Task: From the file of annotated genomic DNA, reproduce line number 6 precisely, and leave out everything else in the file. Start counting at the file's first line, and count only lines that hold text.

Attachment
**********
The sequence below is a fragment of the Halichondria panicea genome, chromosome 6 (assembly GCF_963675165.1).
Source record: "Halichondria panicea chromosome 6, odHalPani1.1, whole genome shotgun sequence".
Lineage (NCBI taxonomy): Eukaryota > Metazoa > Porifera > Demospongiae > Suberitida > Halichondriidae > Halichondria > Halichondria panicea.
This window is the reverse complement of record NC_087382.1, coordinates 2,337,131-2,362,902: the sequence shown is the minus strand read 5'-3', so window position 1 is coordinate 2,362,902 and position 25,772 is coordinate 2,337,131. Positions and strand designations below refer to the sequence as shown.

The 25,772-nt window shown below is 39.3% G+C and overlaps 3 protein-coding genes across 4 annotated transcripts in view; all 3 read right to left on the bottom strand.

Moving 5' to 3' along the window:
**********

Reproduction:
Moving 5' to 3' along the window: